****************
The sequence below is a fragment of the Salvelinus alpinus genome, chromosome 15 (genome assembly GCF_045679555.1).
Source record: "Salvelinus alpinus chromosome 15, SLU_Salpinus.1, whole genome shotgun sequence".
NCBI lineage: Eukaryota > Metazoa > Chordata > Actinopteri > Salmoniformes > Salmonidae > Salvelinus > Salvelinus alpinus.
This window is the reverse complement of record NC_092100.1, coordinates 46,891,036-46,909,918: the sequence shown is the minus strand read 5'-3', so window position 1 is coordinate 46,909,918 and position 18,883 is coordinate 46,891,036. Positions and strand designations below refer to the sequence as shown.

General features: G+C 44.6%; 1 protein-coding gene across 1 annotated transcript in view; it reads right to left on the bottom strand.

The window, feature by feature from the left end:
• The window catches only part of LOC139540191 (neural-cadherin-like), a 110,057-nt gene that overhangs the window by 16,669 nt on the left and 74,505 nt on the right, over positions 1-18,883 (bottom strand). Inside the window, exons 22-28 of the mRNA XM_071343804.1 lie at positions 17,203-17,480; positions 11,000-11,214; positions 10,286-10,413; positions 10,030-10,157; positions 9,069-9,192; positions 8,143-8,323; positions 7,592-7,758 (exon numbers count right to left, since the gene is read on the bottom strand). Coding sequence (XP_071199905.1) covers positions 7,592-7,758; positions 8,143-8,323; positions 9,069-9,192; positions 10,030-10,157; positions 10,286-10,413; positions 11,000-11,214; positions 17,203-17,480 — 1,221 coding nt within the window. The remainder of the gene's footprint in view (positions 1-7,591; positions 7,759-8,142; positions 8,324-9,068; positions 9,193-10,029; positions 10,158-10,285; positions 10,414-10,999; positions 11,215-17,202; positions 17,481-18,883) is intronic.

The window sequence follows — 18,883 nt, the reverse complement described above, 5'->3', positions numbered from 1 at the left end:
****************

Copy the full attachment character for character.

The sequence below is a fragment of the Salvelinus alpinus genome, chromosome 15 (genome assembly GCF_045679555.1).
Source record: "Salvelinus alpinus chromosome 15, SLU_Salpinus.1, whole genome shotgun sequence".
NCBI lineage: Eukaryota > Metazoa > Chordata > Actinopteri > Salmoniformes > Salmonidae > Salvelinus > Salvelinus alpinus.
This window is the reverse complement of record NC_092100.1, coordinates 46,891,036-46,909,918: the sequence shown is the minus strand read 5'-3', so window position 1 is coordinate 46,909,918 and position 18,883 is coordinate 46,891,036. Positions and strand designations below refer to the sequence as shown.

General features: G+C 44.6%; 1 protein-coding gene across 1 annotated transcript in view; it reads right to left on the bottom strand.

The window, feature by feature from the left end:
• The window catches only part of LOC139540191 (neural-cadherin-like), a 110,057-nt gene that overhangs the window by 16,669 nt on the left and 74,505 nt on the right, over positions 1-18,883 (bottom strand). Inside the window, exons 22-28 of the mRNA XM_071343804.1 lie at positions 17,203-17,480; positions 11,000-11,214; positions 10,286-10,413; positions 10,030-10,157; positions 9,069-9,192; positions 8,143-8,323; positions 7,592-7,758 (exon numbers count right to left, since the gene is read on the bottom strand). Coding sequence (XP_071199905.1) covers positions 7,592-7,758; positions 8,143-8,323; positions 9,069-9,192; positions 10,030-10,157; positions 10,286-10,413; positions 11,000-11,214; positions 17,203-17,480 — 1,221 coding nt within the window. The remainder of the gene's footprint in view (positions 1-7,591; positions 7,759-8,142; positions 8,324-9,068; positions 9,193-10,029; positions 10,158-10,285; positions 10,414-10,999; positions 11,215-17,202; positions 17,481-18,883) is intronic.

The window sequence follows — 18,883 nt, the reverse complement described above, 5'->3', positions numbered from 1 at the left end: